February 24, 2019

On February 13, the Center for American Progress released a new report that takes a first-of-its-kind look at homework assignment quality. Specifically, the study examines how homework v assignment align with Common Core State Standards, and whether they require students to demonstrate the full depth of knowledge required of the content standards. In reviewing a snapshot of homework samples collected using Amazon Mechanical Turk (MTurk), the authors of the report find:

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“The Biggest Lesson of My First Year Teaching”

Veteran Teacher Shares How She Learned the Value of Prioritizing Relationships

By Cindy Bourdo - February 24, 2019

“Overwhelming” is the word that best describes my first year of teaching. I wasn’t prepared for the multitude of things on my plate. I didn’t have a handle on classroom management, and I left each day feeling exhausted and defeated.

My time was spent learning new curriculum, developing personalized learning techniques, modifying lessons, and analyzing data. I knew this was important work, but I also knew that something was not working. I felt a disconnect in my classroom and knew I could do better.

I looked around and saw that there were some teachers who seemed to just take everything in stride and really enjoyed what they were doing. Their classrooms ran smoothly, and their students looked happy. To figure out what they were doing that set them apart, I made an effort to study three teachers during my first year...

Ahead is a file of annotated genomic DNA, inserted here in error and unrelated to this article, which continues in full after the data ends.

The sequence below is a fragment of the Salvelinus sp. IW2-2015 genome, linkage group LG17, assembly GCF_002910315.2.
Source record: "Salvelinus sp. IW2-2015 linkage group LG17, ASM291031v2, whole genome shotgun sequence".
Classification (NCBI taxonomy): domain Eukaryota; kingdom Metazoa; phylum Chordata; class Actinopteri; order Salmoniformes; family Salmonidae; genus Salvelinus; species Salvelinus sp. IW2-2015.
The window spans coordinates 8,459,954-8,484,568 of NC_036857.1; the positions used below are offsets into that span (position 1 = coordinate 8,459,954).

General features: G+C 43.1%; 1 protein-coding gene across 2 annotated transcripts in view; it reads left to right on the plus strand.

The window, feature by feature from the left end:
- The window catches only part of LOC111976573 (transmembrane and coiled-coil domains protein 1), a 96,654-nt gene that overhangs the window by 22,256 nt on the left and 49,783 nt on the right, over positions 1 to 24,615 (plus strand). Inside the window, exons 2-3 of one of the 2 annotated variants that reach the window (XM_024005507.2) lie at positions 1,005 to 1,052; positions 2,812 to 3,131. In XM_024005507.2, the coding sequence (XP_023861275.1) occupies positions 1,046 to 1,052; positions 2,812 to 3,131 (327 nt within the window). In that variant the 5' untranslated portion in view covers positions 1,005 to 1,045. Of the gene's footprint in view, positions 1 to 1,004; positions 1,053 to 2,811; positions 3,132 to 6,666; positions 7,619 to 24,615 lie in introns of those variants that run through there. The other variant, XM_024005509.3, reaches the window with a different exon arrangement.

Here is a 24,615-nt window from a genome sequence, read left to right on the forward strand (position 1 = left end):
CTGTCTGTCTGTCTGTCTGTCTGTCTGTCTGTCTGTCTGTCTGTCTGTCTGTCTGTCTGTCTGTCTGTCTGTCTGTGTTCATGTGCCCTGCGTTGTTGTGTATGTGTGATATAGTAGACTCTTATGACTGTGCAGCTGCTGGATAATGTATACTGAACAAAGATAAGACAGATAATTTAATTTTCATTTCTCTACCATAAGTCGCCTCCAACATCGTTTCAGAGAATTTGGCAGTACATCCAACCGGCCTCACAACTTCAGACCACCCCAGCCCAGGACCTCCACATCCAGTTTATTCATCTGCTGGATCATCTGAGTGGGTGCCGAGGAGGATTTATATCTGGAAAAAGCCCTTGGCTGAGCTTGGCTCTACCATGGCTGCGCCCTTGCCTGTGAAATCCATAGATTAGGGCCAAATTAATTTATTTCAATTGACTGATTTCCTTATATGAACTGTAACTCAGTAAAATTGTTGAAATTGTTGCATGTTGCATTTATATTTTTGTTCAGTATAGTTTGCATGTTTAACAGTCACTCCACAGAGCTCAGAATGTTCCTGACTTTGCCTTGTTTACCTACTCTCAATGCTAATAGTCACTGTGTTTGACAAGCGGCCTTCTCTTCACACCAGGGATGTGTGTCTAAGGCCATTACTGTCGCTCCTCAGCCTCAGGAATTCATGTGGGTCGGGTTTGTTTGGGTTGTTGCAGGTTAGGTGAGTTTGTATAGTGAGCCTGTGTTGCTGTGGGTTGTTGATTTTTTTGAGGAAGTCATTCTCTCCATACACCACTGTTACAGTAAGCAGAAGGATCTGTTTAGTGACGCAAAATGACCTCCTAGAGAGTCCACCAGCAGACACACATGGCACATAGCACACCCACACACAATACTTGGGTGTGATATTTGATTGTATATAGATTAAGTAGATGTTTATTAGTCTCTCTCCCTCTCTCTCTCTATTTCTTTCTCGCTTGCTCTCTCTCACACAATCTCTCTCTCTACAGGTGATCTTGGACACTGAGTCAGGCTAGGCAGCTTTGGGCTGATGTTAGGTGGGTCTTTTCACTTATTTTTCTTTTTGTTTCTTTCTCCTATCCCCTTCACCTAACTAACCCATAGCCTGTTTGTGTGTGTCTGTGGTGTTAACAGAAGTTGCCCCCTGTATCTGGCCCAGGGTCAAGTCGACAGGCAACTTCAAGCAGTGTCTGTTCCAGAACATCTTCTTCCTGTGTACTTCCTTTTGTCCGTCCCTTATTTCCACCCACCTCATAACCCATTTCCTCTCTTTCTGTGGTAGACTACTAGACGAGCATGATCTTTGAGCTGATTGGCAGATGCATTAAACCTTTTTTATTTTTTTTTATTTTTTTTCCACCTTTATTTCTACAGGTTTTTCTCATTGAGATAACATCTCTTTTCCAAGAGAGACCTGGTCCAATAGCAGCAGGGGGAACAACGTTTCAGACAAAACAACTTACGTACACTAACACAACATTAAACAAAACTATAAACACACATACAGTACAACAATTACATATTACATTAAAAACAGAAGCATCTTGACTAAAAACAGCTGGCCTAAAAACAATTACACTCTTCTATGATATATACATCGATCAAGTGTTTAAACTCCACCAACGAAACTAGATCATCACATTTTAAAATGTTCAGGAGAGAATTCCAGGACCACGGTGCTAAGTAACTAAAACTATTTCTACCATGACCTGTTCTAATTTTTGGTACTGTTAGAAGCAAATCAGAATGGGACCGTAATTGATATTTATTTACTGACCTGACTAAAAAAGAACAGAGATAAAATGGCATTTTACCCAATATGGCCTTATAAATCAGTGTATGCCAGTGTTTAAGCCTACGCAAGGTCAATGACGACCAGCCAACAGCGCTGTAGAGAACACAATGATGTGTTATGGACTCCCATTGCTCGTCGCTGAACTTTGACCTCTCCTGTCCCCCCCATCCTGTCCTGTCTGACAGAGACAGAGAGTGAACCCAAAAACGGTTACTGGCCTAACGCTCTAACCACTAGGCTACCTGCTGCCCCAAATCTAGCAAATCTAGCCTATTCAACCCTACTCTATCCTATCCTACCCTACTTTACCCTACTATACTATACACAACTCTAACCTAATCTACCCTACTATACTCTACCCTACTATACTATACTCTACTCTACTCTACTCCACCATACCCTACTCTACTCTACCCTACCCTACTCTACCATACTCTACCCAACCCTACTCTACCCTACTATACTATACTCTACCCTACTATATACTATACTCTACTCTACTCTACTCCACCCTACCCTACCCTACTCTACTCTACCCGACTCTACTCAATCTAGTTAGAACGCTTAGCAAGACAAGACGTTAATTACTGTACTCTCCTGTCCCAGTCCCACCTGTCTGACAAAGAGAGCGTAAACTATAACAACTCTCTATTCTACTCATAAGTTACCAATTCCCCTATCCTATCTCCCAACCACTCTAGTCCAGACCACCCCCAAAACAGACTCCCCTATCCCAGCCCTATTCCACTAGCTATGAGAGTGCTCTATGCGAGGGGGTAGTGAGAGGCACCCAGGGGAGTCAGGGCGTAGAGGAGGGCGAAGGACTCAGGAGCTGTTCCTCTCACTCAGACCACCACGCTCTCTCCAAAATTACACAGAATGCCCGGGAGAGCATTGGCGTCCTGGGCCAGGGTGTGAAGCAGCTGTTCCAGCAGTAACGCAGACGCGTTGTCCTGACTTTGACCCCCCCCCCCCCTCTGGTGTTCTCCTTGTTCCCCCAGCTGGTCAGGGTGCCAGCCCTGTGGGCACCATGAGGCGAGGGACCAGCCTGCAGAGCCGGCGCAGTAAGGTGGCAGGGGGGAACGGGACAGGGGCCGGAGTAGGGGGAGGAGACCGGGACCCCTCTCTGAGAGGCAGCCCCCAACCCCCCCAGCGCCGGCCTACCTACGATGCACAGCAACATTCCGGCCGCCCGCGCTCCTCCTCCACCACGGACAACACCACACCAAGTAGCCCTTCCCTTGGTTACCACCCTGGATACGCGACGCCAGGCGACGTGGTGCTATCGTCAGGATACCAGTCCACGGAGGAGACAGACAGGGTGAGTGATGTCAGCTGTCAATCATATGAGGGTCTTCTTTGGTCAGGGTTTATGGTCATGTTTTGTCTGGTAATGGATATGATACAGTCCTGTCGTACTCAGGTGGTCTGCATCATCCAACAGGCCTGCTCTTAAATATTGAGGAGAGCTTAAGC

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Is It Time to Rethink the Way We Do School?

Bringing the Science of Learning Into Classrooms

By Heather Riley and Youki Terada - February 9, 2019

New research sheds light on the effects that childhood experiences - both good and bad - have on the developing brain. But are schools keeping up?

“The 20th-century education system was never designed with the knowledge of the developing brain,” says Pamela Cantor, MD, who is part of a cross-disciplinary team of experts studying the science of learning and development. “So when we think about the fact that learning is a brain function and we have an education system that didn’t have access to this critical knowledge, the question becomes: Do we have the will to create an education system that’s informed by it?”

Contrary to the long-held belief that brain maturation is largely complete by the age of 6, we now know that our brains are malleable and continue to change dramatically well into our 20s. This has profound implications for learning throughout the school-age years...

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SBE Approves New K-12 California Arts Standards

February 9, 2019

On February 4, State Superintendent Tony Thurmond praised the recent adoption of new California Arts standards by the State Board of Education, stating it is a critical step in enhancing creativity in students and preparing students for California’s  “creative economy.” The last update to the state’s arts standards was in 2001.

“This was long overdue. Creativity and appreciation for the arts is important for all students to have a well-rounded education, exposing them to new ideas and perspectives. Arts education boosts school attendance, academic achievement, and college attendance rates; improves school climate; and promotes higher self-esteem and social-emotional development.” Thurmond said. “In addition, proficiency in the technology related to creative work is becoming an important skill for students as they progress into college and career.”...